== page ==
It all began in Sheffield, in 1962, in a pram. The pram was being pushed by my mum and somehow she lost control of it and the pram rolled down a slope. I flew out – I was fairly light for a projectile, being only a few months old, and landed in a pile of bricks. Hospital ensued, and operations, and even baptism in the hospital, and I came out fine – except, it turned out, for blurred and cloudy vision in my right eye.
Time passed, and I began to write short stories. I thought about eyes: there are some great stories about eyes, and sight, and most of them are scary. I had read about the Victorian belief in mind over matter, in exercise, and in remedies that required will power to work. What if someone had eye issues like mine, and believe they could simply train themselves to see properly? And what if it all went horribly wrong?
In our family, we called the bits of detritus and clag that end up in the eye “sleepymen”. It seemed like a good name to me: and so I wrote a story with that name, about a man with eyesight like mine, who believed in good old Victorian self-improvement, and who was doomed by it. I liked the story and so did John Panton, the filmmaker who I’ve done several short films with. He filmed it, with an amazing cast and a real Victorian ghost story atmosphere.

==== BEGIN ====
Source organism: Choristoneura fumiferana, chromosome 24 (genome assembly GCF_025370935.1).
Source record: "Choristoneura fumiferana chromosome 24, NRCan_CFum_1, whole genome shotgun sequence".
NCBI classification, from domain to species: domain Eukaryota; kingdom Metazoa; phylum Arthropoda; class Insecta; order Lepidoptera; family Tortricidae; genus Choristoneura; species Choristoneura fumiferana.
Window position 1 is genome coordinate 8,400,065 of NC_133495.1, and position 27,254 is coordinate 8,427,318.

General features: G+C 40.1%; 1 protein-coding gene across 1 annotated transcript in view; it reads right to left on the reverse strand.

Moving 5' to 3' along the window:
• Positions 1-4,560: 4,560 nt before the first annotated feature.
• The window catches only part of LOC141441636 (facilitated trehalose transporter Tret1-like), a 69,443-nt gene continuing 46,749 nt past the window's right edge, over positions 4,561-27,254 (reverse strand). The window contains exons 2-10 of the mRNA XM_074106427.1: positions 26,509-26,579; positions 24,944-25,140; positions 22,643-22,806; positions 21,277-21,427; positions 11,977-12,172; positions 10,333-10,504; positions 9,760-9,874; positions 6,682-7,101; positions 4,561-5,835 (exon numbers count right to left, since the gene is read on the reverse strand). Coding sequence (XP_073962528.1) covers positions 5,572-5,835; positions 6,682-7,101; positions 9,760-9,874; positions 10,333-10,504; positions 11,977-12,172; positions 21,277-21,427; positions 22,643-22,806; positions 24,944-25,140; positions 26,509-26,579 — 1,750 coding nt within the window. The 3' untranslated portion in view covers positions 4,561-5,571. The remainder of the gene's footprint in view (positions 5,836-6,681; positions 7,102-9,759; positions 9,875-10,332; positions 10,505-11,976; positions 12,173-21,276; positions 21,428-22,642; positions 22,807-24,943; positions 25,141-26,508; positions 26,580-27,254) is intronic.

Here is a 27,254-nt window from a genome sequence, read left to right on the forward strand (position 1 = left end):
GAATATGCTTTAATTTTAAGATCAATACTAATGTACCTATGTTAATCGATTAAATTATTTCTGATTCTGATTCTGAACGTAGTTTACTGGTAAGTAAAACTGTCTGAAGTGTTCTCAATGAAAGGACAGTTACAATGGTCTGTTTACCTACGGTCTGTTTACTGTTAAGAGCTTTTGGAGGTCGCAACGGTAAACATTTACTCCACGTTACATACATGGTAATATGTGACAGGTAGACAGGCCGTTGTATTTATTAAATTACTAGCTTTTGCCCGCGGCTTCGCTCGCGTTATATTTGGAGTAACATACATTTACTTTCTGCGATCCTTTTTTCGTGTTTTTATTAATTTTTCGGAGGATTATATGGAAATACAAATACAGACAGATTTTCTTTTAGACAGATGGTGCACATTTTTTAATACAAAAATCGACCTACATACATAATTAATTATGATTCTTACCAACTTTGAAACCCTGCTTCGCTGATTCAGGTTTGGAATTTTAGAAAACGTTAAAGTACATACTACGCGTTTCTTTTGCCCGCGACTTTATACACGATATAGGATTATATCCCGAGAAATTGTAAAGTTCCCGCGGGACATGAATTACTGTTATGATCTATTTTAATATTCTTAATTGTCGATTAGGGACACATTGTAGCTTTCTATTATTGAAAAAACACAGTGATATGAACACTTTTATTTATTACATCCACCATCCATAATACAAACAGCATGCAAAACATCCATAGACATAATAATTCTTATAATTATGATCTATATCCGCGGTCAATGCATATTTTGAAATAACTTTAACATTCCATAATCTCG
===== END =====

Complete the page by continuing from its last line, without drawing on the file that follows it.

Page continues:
Sleepyman is one of my favourite Meat Bingo films: I can see it as part of one of those old portmanteau horror films, where men sit in over-stuffed armchairs in their club, trading tales of darkness and terror. I think it works well, and John has conveyed the clamminess and paranoia of the original story, while adding his own unique – what’s the word? – vision.
- The Girl on the Moon | landing an award-winning video - February 21, 2024
- Screams By The Seas |“a welcoming place to meet people and celebrate cinema” - February 19, 2024
- Cornish/Kernewek language feature development fund launched by Screen Cornwall - February 17, 2024